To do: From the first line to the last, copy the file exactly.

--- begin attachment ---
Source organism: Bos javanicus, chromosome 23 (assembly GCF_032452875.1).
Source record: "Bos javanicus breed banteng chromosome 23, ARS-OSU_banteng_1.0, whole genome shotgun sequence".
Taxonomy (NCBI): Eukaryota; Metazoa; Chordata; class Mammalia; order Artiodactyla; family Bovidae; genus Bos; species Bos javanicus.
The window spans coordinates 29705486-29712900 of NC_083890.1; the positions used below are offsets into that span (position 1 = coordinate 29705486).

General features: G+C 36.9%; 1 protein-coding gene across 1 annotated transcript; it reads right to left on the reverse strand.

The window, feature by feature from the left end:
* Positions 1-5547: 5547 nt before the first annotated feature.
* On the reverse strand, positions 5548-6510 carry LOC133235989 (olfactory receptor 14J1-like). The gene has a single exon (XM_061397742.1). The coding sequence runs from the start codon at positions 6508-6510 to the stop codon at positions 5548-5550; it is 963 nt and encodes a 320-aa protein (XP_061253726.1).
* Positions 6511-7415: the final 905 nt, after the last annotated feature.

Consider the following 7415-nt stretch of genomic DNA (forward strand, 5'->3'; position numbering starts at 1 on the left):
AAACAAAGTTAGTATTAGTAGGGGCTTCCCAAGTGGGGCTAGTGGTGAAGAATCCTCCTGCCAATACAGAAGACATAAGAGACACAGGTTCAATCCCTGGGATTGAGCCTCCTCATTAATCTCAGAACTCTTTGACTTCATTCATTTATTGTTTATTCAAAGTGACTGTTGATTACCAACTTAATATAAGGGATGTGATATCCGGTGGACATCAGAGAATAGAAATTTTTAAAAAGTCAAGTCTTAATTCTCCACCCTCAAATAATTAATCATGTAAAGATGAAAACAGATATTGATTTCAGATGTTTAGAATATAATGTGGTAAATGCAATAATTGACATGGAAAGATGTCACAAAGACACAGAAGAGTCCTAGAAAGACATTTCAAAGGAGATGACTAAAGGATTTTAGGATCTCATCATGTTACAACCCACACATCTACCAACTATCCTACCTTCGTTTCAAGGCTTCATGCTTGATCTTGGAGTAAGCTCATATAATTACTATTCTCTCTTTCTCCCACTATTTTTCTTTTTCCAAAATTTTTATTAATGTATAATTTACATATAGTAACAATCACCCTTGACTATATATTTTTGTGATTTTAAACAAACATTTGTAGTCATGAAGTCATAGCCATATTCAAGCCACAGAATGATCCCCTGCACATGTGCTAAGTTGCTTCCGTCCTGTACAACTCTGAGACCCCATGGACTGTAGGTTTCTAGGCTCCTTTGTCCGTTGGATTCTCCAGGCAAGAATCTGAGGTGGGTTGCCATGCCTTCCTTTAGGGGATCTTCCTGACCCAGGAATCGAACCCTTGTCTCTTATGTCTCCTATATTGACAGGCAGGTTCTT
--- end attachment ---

Source organism: Bos javanicus, chromosome 23 (assembly GCF_032452875.1).
Source record: "Bos javanicus breed banteng chromosome 23, ARS-OSU_banteng_1.0, whole genome shotgun sequence".
Taxonomy (NCBI): Eukaryota; Metazoa; Chordata; class Mammalia; order Artiodactyla; family Bovidae; genus Bos; species Bos javanicus.
The window spans coordinates 29705486-29712900 of NC_083890.1; the positions used below are offsets into that span (position 1 = coordinate 29705486).

General features: G+C 36.9%; 1 protein-coding gene across 1 annotated transcript; it reads right to left on the reverse strand.

The window, feature by feature from the left end:
* Positions 1-5547: 5547 nt before the first annotated feature.
* On the reverse strand, positions 5548-6510 carry LOC133235989 (olfactory receptor 14J1-like). The gene has a single exon (XM_061397742.1). The coding sequence runs from the start codon at positions 6508-6510 to the stop codon at positions 5548-5550; it is 963 nt and encodes a 320-aa protein (XP_061253726.1).
* Positions 6511-7415: the final 905 nt, after the last annotated feature.

Consider the following 7415-nt stretch of genomic DNA (forward strand, 5'->3'; position numbering starts at 1 on the left):
AAACAAAGTTAGTATTAGTAGGGGCTTCCCAAGTGGGGCTAGTGGTGAAGAATCCTCCTGCCAATACAGAAGACATAAGAGACACAGGTTCAATCCCTGGGATTGAGCCTCCTCATTAATCTCAGAACTCTTTGACTTCATTCATTTATTGTTTATTCAAAGTGACTGTTGATTACCAACTTAATATAAGGGATGTGATATCCGGTGGACATCAGAGAATAGAAATTTTTAAAAAGTCAAGTCTTAATTCTCCACCCTCAAATAATTAATCATGTAAAGATGAAAACAGATATTGATTTCAGATGTTTAGAATATAATGTGGTAAATGCAATAATTGACATGGAAAGATGTCACAAAGACACAGAAGAGTCCTAGAAAGACATTTCAAAGGAGATGACTAAAGGATTTTAGGATCTCATCATGTTACAACCCACACATCTACCAACTATCCTACCTTCGTTTCAAGGCTTCATGCTTGATCTTGGAGTAAGCTCATATAATTACTATTCTCTCTTTCTCCCACTATTTTTCTTTTTCCAAAATTTTTATTAATGTATAATTTACATATAGTAACAATCACCCTTGACTATATATTTTTGTGATTTTAAACAAACATTTGTAGTCATGAAGTCATAGCCATATTCAAGCCACAGAATGATCCCCTGCACATGTGCTAAGTTGCTTCCGTCCTGTACAACTCTGAGACCCCATGGACTGTAGGTTTCTAGGCTCCTTTGTCCGTTGGATTCTCCAGGCAAGAATCTGAGGTGGGTTGCCATGCCTTCCTTTAGGGGATCTTCCTGACCCAGGAATCGAACCCTTGTCTCTTATGTCTCCTATATTGACAGGCAGGTTCTT